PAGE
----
The prevalence of sexual abuse in music settings is not insignificant. Whether it be in one to one instrument or singing lessons, or in the context of choirs, churches, theatre schools, or music colleges.
The intensity of the musical endeavour involving regular physical contact in the form of regular practices, working in close proximity to others, and a common goal provides ample opportunity for grooming.
A few years ago the spotlight was on the well regarded Chetham School of Music, Manchester when a number of former teachers faced allegations of sexual abuse by former students. In some cases, this led to prosecutions and convictions.
In this country, the Independent Inquiry into Child Sexual Abuse, a statutory investigation into abuse at institutions of all kinds, is currently investigating music schools, and the report is due some time this year.
In church contexts, the media regularly reports convictions of organists, bell ringers, and choir masters, all of whom have breached their positions of trust by committing sexual acts on children in the course of exercising their role in the church.
There can be no doubt that music tuition on a one to one basis lends itself perfectly to opportunists who have an unhealthy interest in children.
We recently represented X who suffered sexual abuse as a child at the hands of his Andrew Wilson, choir master/choir director.
Background to X’s case
When he was about 11 years old, X was scouted by Andrew Wilson to join the church choir, where Andrew Wilson was the choir director. Andrew Wilson used the opportunity of close contact with X to groom him, and his parents.
Grooming is often the precursor to serious sexual abuse. It is also one of the common features of the most serious and protracted sexual abuse. The perpetrator goes to great lengths to gain the trust and confidence of the victim and their family, such that they are able to manipulate them, blackmail and brainwash them into believing that either the abuse is tolerable, indeed acceptable, or that they have no power or authority to resist it. Traditionally grooming takes place by way of gifts, special days out, and special attention on the part of the perpetrator. It can often begin with the perpetrator grooming the child’s parents – charming them, helping them out practically, or just being plain friendly, with apparently well meaning and helpful interest in their child.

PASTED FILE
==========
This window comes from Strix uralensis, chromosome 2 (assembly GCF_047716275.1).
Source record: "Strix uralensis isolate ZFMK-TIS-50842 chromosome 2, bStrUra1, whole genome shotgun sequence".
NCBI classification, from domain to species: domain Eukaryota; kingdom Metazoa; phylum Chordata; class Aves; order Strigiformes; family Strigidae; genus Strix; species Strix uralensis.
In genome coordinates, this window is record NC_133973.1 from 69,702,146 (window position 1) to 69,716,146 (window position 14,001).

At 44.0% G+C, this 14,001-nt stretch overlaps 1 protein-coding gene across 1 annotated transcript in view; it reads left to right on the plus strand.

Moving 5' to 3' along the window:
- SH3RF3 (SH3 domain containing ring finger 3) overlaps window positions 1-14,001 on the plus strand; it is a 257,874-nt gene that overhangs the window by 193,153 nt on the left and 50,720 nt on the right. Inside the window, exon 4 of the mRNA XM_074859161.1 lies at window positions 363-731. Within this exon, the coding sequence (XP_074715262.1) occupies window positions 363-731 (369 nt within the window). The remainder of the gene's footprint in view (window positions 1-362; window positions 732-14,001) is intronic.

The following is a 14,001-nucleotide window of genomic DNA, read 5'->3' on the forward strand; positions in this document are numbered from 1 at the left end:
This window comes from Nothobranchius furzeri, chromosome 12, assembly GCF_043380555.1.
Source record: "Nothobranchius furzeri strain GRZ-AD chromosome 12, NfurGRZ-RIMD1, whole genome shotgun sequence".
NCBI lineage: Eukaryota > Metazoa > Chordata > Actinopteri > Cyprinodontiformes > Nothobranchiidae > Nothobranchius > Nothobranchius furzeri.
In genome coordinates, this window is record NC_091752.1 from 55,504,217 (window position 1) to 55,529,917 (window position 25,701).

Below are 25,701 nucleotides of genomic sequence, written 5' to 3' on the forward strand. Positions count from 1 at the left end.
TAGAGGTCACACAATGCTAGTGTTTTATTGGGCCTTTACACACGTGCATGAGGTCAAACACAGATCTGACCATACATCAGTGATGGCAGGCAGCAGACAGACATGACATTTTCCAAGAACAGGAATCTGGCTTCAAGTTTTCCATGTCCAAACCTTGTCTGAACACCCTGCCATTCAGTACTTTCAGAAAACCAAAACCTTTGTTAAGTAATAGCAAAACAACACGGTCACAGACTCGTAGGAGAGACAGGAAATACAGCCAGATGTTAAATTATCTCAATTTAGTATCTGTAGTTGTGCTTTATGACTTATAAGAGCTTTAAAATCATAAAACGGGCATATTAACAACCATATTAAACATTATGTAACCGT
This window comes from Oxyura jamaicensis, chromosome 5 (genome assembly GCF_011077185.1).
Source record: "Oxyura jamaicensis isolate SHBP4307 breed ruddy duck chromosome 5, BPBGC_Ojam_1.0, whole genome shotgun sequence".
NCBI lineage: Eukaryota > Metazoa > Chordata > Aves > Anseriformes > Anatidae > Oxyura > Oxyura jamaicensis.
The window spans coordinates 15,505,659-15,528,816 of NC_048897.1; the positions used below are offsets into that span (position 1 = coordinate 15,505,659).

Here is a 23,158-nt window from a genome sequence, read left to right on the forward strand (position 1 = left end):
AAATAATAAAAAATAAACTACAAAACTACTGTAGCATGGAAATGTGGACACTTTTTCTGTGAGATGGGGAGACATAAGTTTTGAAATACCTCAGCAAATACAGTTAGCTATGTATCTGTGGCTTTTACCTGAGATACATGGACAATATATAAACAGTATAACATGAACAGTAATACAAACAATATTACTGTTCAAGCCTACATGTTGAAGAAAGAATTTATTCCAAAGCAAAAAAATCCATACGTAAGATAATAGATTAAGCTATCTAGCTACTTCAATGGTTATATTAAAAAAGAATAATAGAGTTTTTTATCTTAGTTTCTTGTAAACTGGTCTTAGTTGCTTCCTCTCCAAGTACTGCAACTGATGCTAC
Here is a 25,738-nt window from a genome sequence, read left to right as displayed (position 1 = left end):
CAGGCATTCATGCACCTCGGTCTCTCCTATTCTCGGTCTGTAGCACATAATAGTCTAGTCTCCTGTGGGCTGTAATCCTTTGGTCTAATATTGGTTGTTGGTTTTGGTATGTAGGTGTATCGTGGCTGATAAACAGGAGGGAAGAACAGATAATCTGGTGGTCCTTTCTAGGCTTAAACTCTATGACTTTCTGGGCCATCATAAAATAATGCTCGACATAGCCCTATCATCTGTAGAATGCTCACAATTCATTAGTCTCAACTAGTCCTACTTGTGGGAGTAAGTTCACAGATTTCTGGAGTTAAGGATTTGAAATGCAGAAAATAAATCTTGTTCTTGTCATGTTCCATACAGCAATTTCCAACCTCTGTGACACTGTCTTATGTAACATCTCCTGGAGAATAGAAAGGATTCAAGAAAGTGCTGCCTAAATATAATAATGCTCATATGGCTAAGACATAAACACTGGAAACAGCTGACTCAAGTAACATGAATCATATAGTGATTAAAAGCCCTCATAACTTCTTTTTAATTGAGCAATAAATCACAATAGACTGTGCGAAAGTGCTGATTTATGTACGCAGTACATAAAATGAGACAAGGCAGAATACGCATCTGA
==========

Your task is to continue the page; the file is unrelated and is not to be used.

X initially attended weekly choir rehearsals at the church, with the choir master Andrew Wilson who would also play the organ in Sunday services. Andrew Wilson treated him favourably, often giving him solos and singling him out for praise. He became Wilson’s ‘protégé’, and at Wilson’s suggestion X produced a CD. Wilson accompanied X on a tour to Europe to promote and sell the CD, during which he sexually assaulted X.
Wilson would often pick X up from school to take him to his music lessons without X’s parents’ knowledge or permission. This was reported to X’s parents by one of the music services who provided his lessons, who in turn conveyed their concerns to the vicar of the church. In response, the Vicar initiated “an independent investigation” and asked Wilson to refrain from contacting X or his family. Nonetheless Wilson’s contact with X continued.
The Police Investigation
In 2016, Sussex Police got into contact with X after finding his contact details at Wilson’s home address. Wilson’s home was searched after another victim reported him for sexual abuse they suffered at the hands of Wilson during the 1980’s. Following a criminal trial at Lewes Crown Court, Andrew Wilson was convicted of 20 counts of indecent assaults in relation to three victims, including our client. Wilson received a 12-year prison sentence in February 2019.
The Civil Claim
Having achieved justice in the criminal court X also decided to pursue justice in the civil courts, by initiating a a civil compensation claim against the church. X argued that the church was legally responsible for crimes committed by Wilson, who at the time of the abuse was working for the church as choir master. Following investigations and representations, the church’s insurers accepted the church was legally responsible for Wilson’s actions, and did not raise the time limit argument.
During the course of his claim X met with a Consultant psychiatrist who prepared a report dealing with the effects of the abuse by Wilson on X. The expert concluded that as a result of Wilson’s actions and involvement in his criminal trial X had developed an Adjustment disorder with feelings of anxiety, low mood and intrusive thoughts. The expert recommended therapy to assist him with this.
After negotiations, X was offered a substantial five-figure sum by way of an out-of-court settlement by the church.
Whilst no amount of money can make up for the harm suffered by X or the effect it has had on his life, it is hoped the settlement may help him find some closure and provide important recognition for the lifelong injury he has suffered.
Sadly, the above case is not isolated and highlights the importance of safeguarding in music settings including institutions and private lessons. The safety and well being of all children should always be a priority. The implementation of adequate and effective safeguarding policies should prevent or reduce the risk of children suffering maltreatment including sexual abuse.
If you have suffered sexual abuse and would like to discuss a possible compensation claim, please contact a member of Emmott Snell Solicitors on 01234 360140 who are here to help.
Emmott Snell Solicitors understand we are all living in uncertain times and would like to reassure you that we are carrying on business as usual and able to speak to you via email, telephone, SKYPE or Zoom.
Stay safe and well.